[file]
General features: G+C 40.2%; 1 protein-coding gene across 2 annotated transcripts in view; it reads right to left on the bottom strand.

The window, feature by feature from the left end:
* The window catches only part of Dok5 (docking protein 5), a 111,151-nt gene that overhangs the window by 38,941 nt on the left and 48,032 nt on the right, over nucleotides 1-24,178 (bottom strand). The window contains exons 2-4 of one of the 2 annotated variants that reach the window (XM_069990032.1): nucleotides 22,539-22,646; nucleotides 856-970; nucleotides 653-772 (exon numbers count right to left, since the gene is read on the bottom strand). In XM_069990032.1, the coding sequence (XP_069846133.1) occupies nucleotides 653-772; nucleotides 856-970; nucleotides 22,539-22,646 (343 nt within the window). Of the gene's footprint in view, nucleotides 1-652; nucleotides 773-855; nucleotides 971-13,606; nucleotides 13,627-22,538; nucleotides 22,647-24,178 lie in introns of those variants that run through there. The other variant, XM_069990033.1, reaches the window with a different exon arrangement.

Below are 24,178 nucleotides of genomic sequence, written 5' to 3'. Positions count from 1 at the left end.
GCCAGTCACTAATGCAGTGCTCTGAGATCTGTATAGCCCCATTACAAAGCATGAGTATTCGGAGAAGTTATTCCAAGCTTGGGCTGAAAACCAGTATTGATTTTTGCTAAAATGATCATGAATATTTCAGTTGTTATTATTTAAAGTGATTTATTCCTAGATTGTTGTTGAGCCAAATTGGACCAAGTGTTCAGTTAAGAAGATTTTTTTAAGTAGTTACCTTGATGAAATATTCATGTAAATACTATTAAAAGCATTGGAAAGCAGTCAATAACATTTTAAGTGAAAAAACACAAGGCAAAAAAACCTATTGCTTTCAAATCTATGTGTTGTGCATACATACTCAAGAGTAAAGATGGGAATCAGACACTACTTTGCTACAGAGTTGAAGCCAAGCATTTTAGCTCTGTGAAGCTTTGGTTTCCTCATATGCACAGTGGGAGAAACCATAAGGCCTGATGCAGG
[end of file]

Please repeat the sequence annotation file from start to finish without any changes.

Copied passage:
General features: G+C 40.2%; 1 protein-coding gene across 2 annotated transcripts in view; it reads right to left on the bottom strand.

The window, feature by feature from the left end:
* The window catches only part of Dok5 (docking protein 5), a 111,151-nt gene that overhangs the window by 38,941 nt on the left and 48,032 nt on the right, over nucleotides 1-24,178 (bottom strand). The window contains exons 2-4 of one of the 2 annotated variants that reach the window (XM_069990032.1): nucleotides 22,539-22,646; nucleotides 856-970; nucleotides 653-772 (exon numbers count right to left, since the gene is read on the bottom strand). In XM_069990032.1, the coding sequence (XP_069846133.1) occupies nucleotides 653-772; nucleotides 856-970; nucleotides 22,539-22,646 (343 nt within the window). Of the gene's footprint in view, nucleotides 1-652; nucleotides 773-855; nucleotides 971-13,606; nucleotides 13,627-22,538; nucleotides 22,647-24,178 lie in introns of those variants that run through there. The other variant, XM_069990033.1, reaches the window with a different exon arrangement.

Below are 24,178 nucleotides of genomic sequence, written 5' to 3'. Positions count from 1 at the left end.
GCCAGTCACTAATGCAGTGCTCTGAGATCTGTATAGCCCCATTACAAAGCATGAGTATTCGGAGAAGTTATTCCAAGCTTGGGCTGAAAACCAGTATTGATTTTTGCTAAAATGATCATGAATATTTCAGTTGTTATTATTTAAAGTGATTTATTCCTAGATTGTTGTTGAGCCAAATTGGACCAAGTGTTCAGTTAAGAAGATTTTTTTAAGTAGTTACCTTGATGAAATATTCATGTAAATACTATTAAAAGCATTGGAAAGCAGTCAATAACATTTTAAGTGAAAAAACACAAGGCAAAAAAACCTATTGCTTTCAAATCTATGTGTTGTGCATACATACTCAAGAGTAAAGATGGGAATCAGACACTACTTTGCTACAGAGTTGAAGCCAAGCATTTTAGCTCTGTGAAGCTTTGGTTTCCTCATATGCACAGTGGGAGAAACCATAAGGCCTGATGCAGG